See also Shutt, Studies in Josephus, 68–75; Rajak, Josephus: The Historian and His Society, 235.

This essay’s question of the authenticity of the Baptist passage is related, but not identical to the question of the historicity of Josephus’ writings in general. The latter topic is of intense interest to the scholars named in this note as well as others; see Mason, Josephus, Judea, and Christian Origins, 105–113.

(From p. 257 of Rothschild’s ‘Echo of a Whisper’)

Rothschild, Clare K. 2011. “‘Echo of a Whisper’. The Uncertain Authenticity of Josephus’ Witness to John the Baptist.” In Ablution, Initiation, and Baptism: Late Antiquity, Early Judaism, and Early Christianity, edited by David Hellholm, Tor Vegge, Øyvind Norderval, and Christer Hellholm, 255–90. Berlin ; New York: De Gruyter, 255–90.



Interpolations in Josephus’s Antiquities of the Jews

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by Neil Godfrey

Of special interest to many readers are questions over the authenticity of passages about Jesus and John the Baptist in Josephus’s Antiquities.

We know the tell-tales signs that a passage has been inserted into Josephus’s Antiquities:

  • It breaks the narrative flow of the surrounding passage;
  • It contradicts what is known about information from other sources or even elsewhere in Josephus’s work;
  • It can be out-of-place chronologically;
  • It appears to assume certain details are found elsewhere in Antiquities but that are not found anywhere else;
  • It introduces details in which Josephus appears to have no interest in the rest of his work.

But what if Josephus himself was responsible for those interpolations? A study by Vered Noam sets out evidence for thinking that Josephus was responsible for a series of additions to an otherwise completed narrative history. We know that textual “corruptions” were very common throughout antiquity (for some details see Forgery in the ancient world) so the question that we need to ask as we read Antiquities is: Is this interpolation by Josephus or some subsequent copyist?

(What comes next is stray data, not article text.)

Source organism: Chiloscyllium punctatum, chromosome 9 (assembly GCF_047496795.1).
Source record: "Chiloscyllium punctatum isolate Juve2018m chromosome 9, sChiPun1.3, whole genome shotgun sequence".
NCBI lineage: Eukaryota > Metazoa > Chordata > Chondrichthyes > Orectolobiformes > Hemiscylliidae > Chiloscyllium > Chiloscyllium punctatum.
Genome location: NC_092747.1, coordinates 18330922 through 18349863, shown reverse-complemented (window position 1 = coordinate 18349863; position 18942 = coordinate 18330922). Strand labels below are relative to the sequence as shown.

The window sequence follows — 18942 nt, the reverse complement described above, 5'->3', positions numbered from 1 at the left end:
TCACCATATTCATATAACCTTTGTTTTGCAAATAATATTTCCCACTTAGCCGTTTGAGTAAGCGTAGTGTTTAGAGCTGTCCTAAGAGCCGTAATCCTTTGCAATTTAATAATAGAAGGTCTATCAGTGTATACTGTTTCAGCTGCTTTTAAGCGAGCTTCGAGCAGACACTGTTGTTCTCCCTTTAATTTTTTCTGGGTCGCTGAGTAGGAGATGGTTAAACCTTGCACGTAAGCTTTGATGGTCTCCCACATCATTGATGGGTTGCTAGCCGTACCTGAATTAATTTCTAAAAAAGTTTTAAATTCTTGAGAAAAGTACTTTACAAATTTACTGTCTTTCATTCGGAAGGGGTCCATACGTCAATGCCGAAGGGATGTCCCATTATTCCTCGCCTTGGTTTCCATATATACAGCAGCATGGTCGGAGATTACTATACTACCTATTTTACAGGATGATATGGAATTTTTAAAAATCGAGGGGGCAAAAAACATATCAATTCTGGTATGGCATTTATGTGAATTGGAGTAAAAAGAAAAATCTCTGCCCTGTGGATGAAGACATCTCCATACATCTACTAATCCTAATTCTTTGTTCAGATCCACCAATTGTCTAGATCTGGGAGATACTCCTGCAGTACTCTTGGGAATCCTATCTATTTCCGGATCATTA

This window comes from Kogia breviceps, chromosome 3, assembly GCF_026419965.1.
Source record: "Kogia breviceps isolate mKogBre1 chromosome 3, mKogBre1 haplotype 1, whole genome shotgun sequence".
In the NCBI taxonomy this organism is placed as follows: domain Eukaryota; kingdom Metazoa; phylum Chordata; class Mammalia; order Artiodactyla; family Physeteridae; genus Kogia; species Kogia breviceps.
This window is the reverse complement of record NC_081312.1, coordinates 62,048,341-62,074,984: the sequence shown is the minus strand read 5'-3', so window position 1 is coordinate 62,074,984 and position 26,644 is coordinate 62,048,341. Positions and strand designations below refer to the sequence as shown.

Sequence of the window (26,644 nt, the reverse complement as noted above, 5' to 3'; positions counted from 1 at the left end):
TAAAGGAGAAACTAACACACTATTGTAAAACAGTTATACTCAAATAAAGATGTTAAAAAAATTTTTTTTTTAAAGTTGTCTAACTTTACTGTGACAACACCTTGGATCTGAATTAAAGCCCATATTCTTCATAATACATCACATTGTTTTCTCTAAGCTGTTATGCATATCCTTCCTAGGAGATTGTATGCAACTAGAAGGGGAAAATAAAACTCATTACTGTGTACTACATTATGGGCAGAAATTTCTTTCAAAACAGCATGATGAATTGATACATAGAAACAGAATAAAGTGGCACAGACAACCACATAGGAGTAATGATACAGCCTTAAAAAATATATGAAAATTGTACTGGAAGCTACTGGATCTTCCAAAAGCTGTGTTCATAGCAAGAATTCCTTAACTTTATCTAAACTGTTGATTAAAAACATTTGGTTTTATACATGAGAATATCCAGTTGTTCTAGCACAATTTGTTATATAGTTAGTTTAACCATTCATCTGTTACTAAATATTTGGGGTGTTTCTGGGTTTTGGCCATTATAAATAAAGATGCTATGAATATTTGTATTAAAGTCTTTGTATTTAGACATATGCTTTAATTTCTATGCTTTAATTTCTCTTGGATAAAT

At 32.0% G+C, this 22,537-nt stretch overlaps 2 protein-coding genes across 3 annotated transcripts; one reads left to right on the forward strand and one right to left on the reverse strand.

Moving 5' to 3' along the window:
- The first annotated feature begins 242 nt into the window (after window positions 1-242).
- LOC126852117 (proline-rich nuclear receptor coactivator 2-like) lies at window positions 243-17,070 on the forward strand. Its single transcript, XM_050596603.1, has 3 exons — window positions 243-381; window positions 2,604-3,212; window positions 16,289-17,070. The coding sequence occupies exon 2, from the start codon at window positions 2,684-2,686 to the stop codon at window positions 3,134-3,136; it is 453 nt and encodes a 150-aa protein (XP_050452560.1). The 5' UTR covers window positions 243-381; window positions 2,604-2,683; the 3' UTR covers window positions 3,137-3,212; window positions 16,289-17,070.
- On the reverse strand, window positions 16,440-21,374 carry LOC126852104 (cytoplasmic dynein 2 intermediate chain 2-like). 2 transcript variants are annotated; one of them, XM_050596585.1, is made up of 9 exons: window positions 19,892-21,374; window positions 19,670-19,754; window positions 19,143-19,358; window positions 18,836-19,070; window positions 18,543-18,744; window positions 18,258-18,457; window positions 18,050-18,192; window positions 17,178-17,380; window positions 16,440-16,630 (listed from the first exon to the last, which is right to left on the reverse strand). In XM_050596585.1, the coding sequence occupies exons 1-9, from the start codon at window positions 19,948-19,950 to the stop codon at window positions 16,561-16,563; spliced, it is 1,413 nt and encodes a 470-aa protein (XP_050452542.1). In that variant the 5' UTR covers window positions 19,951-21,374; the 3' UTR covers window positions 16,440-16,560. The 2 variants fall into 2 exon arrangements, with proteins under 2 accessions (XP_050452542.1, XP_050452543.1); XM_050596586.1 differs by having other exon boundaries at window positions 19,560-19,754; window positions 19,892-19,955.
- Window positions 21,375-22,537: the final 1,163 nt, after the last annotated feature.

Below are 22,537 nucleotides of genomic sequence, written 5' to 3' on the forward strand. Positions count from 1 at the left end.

To illustrate a case for an interpolation by Josephus into his own work I copy a table from Vered Noam’s Shifting Images (p. 69). Close to twenty years after completing the Jewish War (75-79 CE) Josephus modified and expanded that earlier narrative by adding — interpolating — new material in Antiquities (93/94 CE). (I have added the older passage location references — e.g. III. 7 — that many of us relying on Whiston translation know better than the Loeb Classical Library numbering.) read more »


Jesus and an Embarrassment-Free Baptism

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by Neil Godfrey

A widespread understanding in much of the literature about the historical Jesus is that Jesus’ baptism by John the Baptist is an indisputable fact. The reason for such certainty is said to be that no follower of Jesus would fabricate a story in which Jesus appeared to submit to the authority of John; the event was too well known to be avoided.) That is, an appeal to what is called the “criterion of embarrassment”.

A handful of scholars (e.g. Arnal, Mack, Vaage) have expressed doubts about the historicity of the episode by appealing to its “mythic” character. Others have pointed to the dialogue in the first appearance of the scene in the Gospel of Mark (John says Jesus is greater than he), followed by the Gospel of Matthew’s dialogue in which Jesus has to persuade John to go through with the ceremony (John protests that Jesus should baptism him), then the brief incidental reference to the baptism in the Gospel of Luke (John is arrested and then we have a sideways remark, “Jesus also being baptized”….), through to the Gospel of John failing to mention the baptism completely.

So we see from the arguments attempting to explain the baptism that in at least one gospel the baptism could quite well be simply ignored. Further, as one reader here pointed out,

These allegedly embarrassing undeniable facts are being spread by the Christians themselves. It stands to reason that these story elements serve a purpose in the narrative.